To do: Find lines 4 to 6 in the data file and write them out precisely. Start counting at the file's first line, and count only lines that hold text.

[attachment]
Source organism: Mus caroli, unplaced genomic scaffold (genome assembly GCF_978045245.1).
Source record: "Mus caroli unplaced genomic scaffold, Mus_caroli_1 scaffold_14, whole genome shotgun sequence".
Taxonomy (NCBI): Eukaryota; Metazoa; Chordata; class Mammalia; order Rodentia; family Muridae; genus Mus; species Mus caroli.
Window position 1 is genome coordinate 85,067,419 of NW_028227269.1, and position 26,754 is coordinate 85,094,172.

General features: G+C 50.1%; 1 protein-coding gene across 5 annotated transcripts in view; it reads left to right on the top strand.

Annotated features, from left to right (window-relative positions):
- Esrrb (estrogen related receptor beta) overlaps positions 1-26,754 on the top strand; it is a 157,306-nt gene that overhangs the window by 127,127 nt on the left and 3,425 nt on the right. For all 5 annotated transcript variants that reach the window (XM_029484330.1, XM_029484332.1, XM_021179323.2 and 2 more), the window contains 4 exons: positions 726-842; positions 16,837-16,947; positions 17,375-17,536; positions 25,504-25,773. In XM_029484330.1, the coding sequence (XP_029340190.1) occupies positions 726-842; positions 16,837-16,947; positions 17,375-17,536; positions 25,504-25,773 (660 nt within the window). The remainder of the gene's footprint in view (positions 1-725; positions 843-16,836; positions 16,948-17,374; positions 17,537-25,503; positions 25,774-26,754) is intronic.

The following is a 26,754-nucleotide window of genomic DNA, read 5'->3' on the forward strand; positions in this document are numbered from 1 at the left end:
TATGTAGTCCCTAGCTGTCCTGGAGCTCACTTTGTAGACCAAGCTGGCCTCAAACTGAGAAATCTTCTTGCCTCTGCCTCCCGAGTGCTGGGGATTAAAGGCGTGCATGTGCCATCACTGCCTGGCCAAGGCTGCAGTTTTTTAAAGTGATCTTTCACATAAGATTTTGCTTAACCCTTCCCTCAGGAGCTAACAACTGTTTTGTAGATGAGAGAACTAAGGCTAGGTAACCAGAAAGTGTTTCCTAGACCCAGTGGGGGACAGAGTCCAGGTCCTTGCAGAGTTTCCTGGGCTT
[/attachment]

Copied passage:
Window position 1 is genome coordinate 85,067,419 of NW_028227269.1, and position 26,754 is coordinate 85,094,172.

General features: G+C 50.1%; 1 protein-coding gene across 5 annotated transcripts in view; it reads left to right on the top strand.

Annotated features, from left to right (window-relative positions):